Kitty Roosevelt

As American President, this cat ruled the U.S.A. in the early 1900’s when the industrial revolution was booming and the west was wild and free.

Originally based in New York he moved to the American West after the loss of his mother and wife on Valentines day. There he healed and spent much of his time stalking prairie dogs, riding buffalo, and fashioning lassos out of balls of yarn.

Even though Kitty dealt with sadness he was a fearless cat. He moved back east where he became commissioner of New York, and began working undercover. He spent nights pouncing on unsuspecting rats in allies, train stations, and among the many trash cans lined streets. He walked the line between the feral and the sophisicats. Although Kitty was a tough guy, he was also a bit of a fashionista and soon became known for his trademark Pince New Glasses, dapper suits, and manly mustache.

He soon took over the White House, where his many kittens decorated it with custom made climbing trees. He possessed personality, brains, brawn, and an indomitable spirit with which he ran America from 1901-1909. His face is now memorialized on Mount Rushmore in the wilds of South Dakota where he once herded buffalo and lived wild and free.

The Discovery of King Tutankhmeow

It was lonely living as a mummy under the great dusty pyramid. For thousands of years, Tut was tormented by a band of absurd rats that loved to play ridiculous games with him. Fashioning gold collars from chains and dresses from dried flowers they would reenact the stories painted on the peeling walls of his tomb. They would lift the top of his stone sarcophagus, force open the lid of his golden coffin, and laugh at his inability to move his limbs. Using strips of discarded fabric they would wrap themselves up like mummies and fumble around with their little arms outstretched making obnoxious groaning sounds. Although they were annoying, at times he did find humor in their outrageous antics.

One day in 1922 all the rats hid in fright. Some jumped into the pots of scented oils, others curled up among the gems and jewels, and a few that were bold enough posed as statues among the gold and ebony trophies. Just then Tut saw a thin light appear through one of the tomb’s entrances. Explorers with long thin noses and big brown hats slowly peeped their nostrils in to sniff at the abundance of gold and jewels surrounding his encasement. These out-of-place aardvarks started to methodically investigate all the items from the four chambers of his tomb. Finally, they found his coffin and removed the lid.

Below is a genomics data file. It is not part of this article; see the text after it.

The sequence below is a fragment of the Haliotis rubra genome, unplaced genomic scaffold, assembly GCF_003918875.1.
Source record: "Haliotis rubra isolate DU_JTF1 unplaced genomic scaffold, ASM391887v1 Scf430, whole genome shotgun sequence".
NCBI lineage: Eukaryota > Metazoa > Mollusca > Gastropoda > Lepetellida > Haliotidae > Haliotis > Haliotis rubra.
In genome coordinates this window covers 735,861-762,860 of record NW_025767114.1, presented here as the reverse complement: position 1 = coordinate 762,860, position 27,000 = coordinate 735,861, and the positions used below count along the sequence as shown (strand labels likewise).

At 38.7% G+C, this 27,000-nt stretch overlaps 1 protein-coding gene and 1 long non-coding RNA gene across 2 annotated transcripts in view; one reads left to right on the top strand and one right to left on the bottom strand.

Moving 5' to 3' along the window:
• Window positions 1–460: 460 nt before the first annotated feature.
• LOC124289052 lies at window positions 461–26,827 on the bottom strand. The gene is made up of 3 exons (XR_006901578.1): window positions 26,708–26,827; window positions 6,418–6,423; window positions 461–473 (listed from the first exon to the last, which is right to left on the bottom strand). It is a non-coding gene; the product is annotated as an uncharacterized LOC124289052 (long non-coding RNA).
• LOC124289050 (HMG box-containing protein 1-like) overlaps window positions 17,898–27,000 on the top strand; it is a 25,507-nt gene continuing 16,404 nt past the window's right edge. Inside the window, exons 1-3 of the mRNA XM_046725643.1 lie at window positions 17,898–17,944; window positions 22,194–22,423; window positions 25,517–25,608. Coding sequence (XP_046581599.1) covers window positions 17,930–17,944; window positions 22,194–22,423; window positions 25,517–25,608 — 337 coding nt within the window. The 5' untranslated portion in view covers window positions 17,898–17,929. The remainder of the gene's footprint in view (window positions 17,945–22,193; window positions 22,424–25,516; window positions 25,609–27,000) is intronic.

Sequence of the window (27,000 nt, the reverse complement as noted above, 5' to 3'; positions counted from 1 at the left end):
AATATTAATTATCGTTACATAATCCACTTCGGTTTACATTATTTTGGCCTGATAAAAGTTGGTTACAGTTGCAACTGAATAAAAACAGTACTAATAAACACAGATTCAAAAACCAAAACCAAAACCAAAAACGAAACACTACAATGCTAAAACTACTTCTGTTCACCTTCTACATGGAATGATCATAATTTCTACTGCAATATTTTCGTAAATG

For the first time in years, he saw the full light of the sun bounce off the hieroglyphics decorating the walls. There he read the wall drawings and was reacquainted with his life and his death.

Excerpt from "Dog Quixote" from Migrowl de Cervantes

Bored and locked inside, Dog dreamt of his sunlight dappled backyard. Staring at the light dancing through the windows he started to daydream to distract himself from the humdrum day. After a few minutes, a soft and slow rumble bubbled to the surface and erupted into a growl. Losing control he jumped on his sleeping friend, Sancho, who awoke in a tornado of barks, all his hair standing up on end like a porcupine. With wild eyes, Dog insisted there were giant squirrels just around the corner. They needed to launch their attack before the rodents conquered their domain.  

Sancho tried to shake off his irritation at being scared awake and followed Dog softly around the corner. There were seven chairs guarding a table draped in cloth. In the middle of the table a centerpiece filled with ball-shaped fruit.

Dog turned to his friend. "It appears that sixty to seventy gigantic squirrels are hiding our tennis balls, whom I mean to attack."

"What squirrels?" Sancho asked dryly.

‘‘Those that thou seest there with big saucer eyes, glorious white fangs, and some whose tails are almost two leagues long.’"

"You’re insane," grumbled Sancho. "Those are not squirrels, but chairs; and those which seem to be tails, are the seat backs."

Scoffing, Dog jumped in a spastic burst of energy toward one chair. He roared with the fury of a thousand samurai warriors, "Climb not, ye cowards and vile creatures of the trees! For it is only one warrior that assaults you."

The unsuspecting chair toppled over from Dog's attempted leap, and the rest of the seats followed it's leader's path down, like a line of dominos. 

Dog backed up and hunkered down. Raising his back hair for dramatic purposes he positioned himself for the devastating leap. Targeting the stolen booty he charged. Leaping with all his might up toward the table and above the pile of seats, he almost cleared the jump until his toenail caught the lace of the tablecloth. With a fall that seemed to take forever all the contents on the table came toppling down along with his great grey shaggy body onto the carpeted floor.  

Sancho slowly approached his friend, tangled in the carnage of chairs, satin-lined cloth, and fake fruit.  Rising up from the great battle, Dog paused to take in his surroundings. The room was heavy with the air of victory. Then suddenly, like the low mocking laugh of a feline, they heard the familiar slam of a car door from outside.